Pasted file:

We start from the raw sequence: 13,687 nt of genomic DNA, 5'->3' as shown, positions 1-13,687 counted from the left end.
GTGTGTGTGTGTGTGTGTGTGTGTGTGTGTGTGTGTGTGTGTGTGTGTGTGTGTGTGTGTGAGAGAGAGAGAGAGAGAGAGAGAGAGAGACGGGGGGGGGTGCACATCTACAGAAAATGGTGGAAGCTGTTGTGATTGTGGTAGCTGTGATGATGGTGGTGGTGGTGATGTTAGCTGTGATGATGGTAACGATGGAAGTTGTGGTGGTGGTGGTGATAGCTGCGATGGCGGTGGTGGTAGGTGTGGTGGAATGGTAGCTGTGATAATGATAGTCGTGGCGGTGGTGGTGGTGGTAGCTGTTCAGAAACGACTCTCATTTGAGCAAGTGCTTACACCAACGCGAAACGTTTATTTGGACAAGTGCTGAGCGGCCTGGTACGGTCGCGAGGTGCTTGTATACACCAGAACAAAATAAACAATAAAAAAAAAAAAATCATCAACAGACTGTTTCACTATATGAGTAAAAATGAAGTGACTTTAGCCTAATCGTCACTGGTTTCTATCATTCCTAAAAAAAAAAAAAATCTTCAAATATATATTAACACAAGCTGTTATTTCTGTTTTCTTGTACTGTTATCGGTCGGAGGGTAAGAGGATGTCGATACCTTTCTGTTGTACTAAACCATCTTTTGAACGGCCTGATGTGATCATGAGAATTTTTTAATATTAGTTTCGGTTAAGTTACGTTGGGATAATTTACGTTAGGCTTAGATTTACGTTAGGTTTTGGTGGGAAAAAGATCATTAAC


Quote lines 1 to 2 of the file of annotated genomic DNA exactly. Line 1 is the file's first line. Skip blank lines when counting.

We start from the raw sequence: 13,687 nt of genomic DNA, 5'->3' as shown, positions 1-13,687 counted from the left end.
GTGTGTGTGTGTGTGTGTGTGTGTGTGTGTGTGTGTGTGTGTGTGTGTGTGTGTGTGTGTGAGAGAGAGAGAGAGAGAGAGAGAGAGAGACGGGGGGGGGTGCACATCTACAGAAAATGGTGGAAGCTGTTGTGATTGTGGTAGCTGTGATGATGGTGGTGGTGGTGATGTTAGCTGTGATGATGGTAACGATGGAAGTTGTGGTGGTGGTGGTGATAGCTGCGATGGCGGTGGTGGTAGGTGTGGTGGAATGGTAGCTGTGATAATGATAGTCGTGGCGGTGGTGGTGGTGGTAGCTGTTCAGAAACGACTCTCATTTGAGCAAGTGCTTACACCAACGCGAAACGTTTATTTGGACAAGTGCTGAGCGGCCTGGTACGGTCGCGAGGTGCTTGTATACACCAGAACAAAATAAACAATAAAAAAAAAAAAATCATCAACAGACTGTTTCACTATATGAGTAAAAATGAAGTGACTTTAGCCTAATCGTCACTGGTTTCTATCATTCCTAAAAAAAAAAAAAATCTTCAAATATATATTAACACAAGCTGTTATTTCTGTTTTCTTGTACTGTTATCGGTCGGAGGGTAAGAGGATGTCGATACCTTTCTGTTGTACTAAACCATCTTTTGAACGGCCTGATGTGATCATGAGAATTTTTTAATATTAGTTTCGGTTAAGTTACGTTGGGATAATTTACGTTAGGCTTAGATTTACGTTAGGTTTTGGTGGGAAAAAGATCATTAAC